One of the most popular online marketing campaigns in 2015 was the baby cake smash campaign held in the United Kingdom (Richard, 2015). The marketing campaign was held in anticipation of the birth of the UK next heir earlier this year. The company requested mothers across the globe to post pictures and videos of children eating birthday cakes in an untidy mess. The campaign wanted to show mothers that their children were just as appreciated as the next heir of the UK throne was. The reception was very positive with mothers all over the world taking part in the exercise.

The campaign was intentionally non-opportunistic, and the message was fun and entertaining. The consumers, relying on their innovations, provided all the content used in the campaign. The company focused on a narrow niche that involved its intended market. It focused on mothers at a time that they required advice on caring for a small baby and offered a way to enjoy a simple event with other mothers all over the world. Johnson’s® Baby has recognized that new media as a channel for transmitting messages is addressable in that information can be customized to address different receivers such as mothers from different countries and with different cultures.

New media is also interactive, and the company can advertise new products while at the same time receive feedback on how mothers appreciate the product and if they have any problems with it. Finally, new media offers measurable responses from receivers; hence, the company can collect data and manipulate it to determine its impact on the market.

Johnson’s® Baby Corporate Social Responsibility

At present, all companies that seek to succeed in the corporate market have to show a measure of corporate social responsibility. Incorporating CSR in the company’s strategic mission shows that the company is dedicated to the welfare of its consumers and the world at large (Johnson’s Baby, 2015). Johnson’s® Baby has, over the years, recognized the importance of CSR and has applied several procedures geared to the improvement of human life.

The brand is part of a bigger company that provides various medical and pharmaceutical products important to maintain the health of its consumers. Apart from this, the company has funded various studies that focus on health and sanitary issues. Studies carried out include research on bipolar disorder as well as psychological diseases.

The company has also instituted several strategies to ensure that it is environmentally friendly. In 2013, Newsweek ranked the company third in its Green Rankings comprising of the largest corporations in the United States (Brent, 2011). Its participation in environmental awareness has been in the form of reduction of energy use, waste, and water use. The company also has a high level of transparency concerning its day-to-day operations and a diverse and varied employee portfolio. In 2004, the company also decided to change its product’s plastic packaging selecting to use non-polycarbonate packages (Brent, 2011).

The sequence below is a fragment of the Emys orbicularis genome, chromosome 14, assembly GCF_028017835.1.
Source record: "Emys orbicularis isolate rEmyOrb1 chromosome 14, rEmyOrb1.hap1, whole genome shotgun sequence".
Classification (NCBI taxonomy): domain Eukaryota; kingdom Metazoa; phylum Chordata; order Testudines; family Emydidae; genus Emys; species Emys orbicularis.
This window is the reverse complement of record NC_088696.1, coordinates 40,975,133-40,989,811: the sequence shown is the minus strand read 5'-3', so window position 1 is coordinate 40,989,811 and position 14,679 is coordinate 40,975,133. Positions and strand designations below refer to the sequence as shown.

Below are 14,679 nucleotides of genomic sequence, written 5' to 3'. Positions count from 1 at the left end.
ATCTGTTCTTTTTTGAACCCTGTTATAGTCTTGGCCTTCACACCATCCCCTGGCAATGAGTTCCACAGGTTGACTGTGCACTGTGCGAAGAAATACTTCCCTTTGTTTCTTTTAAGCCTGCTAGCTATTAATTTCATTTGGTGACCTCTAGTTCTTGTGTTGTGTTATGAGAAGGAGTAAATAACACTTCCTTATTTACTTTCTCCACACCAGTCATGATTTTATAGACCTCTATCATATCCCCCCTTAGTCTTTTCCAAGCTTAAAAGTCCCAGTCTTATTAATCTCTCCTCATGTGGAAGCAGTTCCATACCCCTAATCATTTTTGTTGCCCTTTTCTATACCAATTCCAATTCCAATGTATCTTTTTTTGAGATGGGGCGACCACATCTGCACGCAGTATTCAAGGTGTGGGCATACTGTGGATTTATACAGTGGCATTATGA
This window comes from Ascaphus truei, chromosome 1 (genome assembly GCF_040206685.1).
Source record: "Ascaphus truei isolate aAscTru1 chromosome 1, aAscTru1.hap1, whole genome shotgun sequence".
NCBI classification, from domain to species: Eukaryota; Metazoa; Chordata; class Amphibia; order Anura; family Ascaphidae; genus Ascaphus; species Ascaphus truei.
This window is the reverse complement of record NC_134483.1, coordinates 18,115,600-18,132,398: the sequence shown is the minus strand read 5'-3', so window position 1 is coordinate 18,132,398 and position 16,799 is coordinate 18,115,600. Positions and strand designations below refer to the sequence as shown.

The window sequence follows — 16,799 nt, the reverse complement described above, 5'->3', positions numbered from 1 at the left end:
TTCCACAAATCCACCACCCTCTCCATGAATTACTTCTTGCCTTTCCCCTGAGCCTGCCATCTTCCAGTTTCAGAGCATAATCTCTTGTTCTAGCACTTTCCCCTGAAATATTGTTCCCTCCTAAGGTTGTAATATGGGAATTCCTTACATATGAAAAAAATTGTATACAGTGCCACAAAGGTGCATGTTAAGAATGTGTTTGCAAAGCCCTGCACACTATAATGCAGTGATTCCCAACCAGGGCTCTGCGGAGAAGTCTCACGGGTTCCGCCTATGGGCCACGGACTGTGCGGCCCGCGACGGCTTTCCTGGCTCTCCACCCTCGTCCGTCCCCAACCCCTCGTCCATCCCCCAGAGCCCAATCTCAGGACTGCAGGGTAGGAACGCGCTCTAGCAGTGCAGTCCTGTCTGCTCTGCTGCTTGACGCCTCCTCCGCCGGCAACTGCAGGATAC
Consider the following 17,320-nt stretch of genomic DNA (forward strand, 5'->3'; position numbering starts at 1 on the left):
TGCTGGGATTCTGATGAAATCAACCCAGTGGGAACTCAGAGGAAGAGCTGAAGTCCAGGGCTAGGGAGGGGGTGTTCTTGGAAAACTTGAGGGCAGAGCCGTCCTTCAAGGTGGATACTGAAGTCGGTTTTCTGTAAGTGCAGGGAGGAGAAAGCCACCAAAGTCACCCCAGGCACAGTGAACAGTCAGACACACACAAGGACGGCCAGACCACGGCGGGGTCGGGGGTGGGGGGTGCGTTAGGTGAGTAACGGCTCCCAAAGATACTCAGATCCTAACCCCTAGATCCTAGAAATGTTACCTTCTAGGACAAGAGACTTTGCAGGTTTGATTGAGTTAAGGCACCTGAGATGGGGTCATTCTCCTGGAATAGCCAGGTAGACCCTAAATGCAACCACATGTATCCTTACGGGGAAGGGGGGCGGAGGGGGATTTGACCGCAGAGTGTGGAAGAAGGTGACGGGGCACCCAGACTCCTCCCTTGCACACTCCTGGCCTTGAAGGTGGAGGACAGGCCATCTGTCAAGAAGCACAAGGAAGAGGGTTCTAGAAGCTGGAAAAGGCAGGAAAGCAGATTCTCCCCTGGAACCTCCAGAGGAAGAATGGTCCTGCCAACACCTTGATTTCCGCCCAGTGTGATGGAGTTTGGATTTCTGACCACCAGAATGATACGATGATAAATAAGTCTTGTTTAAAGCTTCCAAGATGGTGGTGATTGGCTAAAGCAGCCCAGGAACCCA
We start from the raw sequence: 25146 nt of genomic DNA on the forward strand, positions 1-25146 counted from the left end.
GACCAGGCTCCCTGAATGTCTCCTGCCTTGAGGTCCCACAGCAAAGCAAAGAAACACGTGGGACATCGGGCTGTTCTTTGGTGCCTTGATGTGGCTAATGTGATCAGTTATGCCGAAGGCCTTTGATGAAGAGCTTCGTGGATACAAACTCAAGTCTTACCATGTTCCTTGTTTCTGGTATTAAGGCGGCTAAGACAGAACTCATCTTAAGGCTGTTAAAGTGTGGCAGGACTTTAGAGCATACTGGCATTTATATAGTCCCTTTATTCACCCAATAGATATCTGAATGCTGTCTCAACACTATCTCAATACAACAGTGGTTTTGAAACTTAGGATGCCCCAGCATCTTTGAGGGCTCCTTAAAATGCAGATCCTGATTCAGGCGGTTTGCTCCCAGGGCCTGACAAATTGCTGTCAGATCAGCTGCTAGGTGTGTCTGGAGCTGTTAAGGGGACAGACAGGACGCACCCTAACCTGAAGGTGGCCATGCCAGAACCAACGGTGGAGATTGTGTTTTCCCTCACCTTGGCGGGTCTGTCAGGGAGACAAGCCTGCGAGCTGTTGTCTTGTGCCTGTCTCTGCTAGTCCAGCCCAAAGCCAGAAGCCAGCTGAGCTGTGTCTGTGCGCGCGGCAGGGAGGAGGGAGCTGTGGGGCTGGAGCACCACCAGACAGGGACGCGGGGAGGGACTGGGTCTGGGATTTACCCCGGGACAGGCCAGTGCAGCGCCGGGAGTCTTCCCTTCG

The company’s plant in Pennsylvania utilizes the largest solar-powered generator in the state. The company also allies with both EPA National Environmental Performance Track as well as the Climate Northwest Initiative program.

The company has also proved its social responsibility by investigating all claims of harmful products and ensuring they do not reach their consumers. In 1985, some physicians argued that the baby product was harmful when inhaled. The company quickly assured the public that the product is safe for external uses and has no ill effects when used as directed. In 2014, the company also eliminated two chemicals from all its products when studies showed that they are potentially harmful to the health of children (Thomas, 2014). The company also undertakes a periodic review of its products to ensure that they are safe and up to date. In 2013, at the University of Manchester, academics showed that using Johnson’s Baby top-to-toe product is just as safe as using water only but much cleaner. Other studies have shown that virtually all products from the company are safe with minimal risks (Lavender, 2013).


The success of Johnson’s Baby® products has been largely due to consumer loyalty throughout the ages. Most of the consumers of these baby products grew up with Johnson’s Baby products around their household and thus formed a bond with them. The company has not only managed to maintain its customer base, but it has also been able to attract new consumers from different regions and cultures all over the world. Johnson’s Baby believes that the growth and development of a baby are dependent on the relationship between a mother and the baby. With this in mind, the company seeks to provide mothers with clinically proven products that evoke positive emotions, engage the senses, and that promote the loving bond between mother and child. By concentrating on both the mother and the child, the brand stands tall as the mother’s choice, and the company dubbed the “Baby Company.”


The company has depended on consumer loyalty and its iconic status in the baby care market for its success. The new generation is, however, capricious and usually, make choices base on logic and information. The company should thus seek to solidify its position as a safe company that is concerned with the safety of children. Its adverts, blogs, and website should focus on the ingredients used in its product, its history of providing safe products, and plans for future improvement.

The company should also improve its presence in the online world as well as other types of media. While the blog is a wonderful idea, it is too rigid and is incapable of real-time communication between mothers and the company. The company should, therefore, create a portal that offers mother prenatal advice as well as accepting feedback on all products.


Brent, A. (2011). Johnson’s® Baby. Super Brands. Web.

Gurowitz, M. (2007). . Kilmer House. Web.

Johnson’s Baby (2015). . Johnson’s Baby. Web.

Lavender, T. (2013). , Term Neonates. Journal of Obstetric, Gynecologic, and Neonatal Nursing. Web.

Martinez, P. (2013). The Consumer Mind: Brand Perception and the Implications for Marketers. KoganPage, London. Web.

Ploof, R. (2009). Johnson and Johnson Does New Media. RonAmok, 17. Web.

Richard, F. (2015). How Johnson’s Baby Got Content Marketing Right. PanXPan Knowledge. Web.

Schiffman, L., O, Cass, A., Paladino, A. and Carlson, J. (2014). Consumer Behavior. French Forest, NSW: Pearson, Australia. Web.

Thomas, K. (2014). . The New York Times. Web.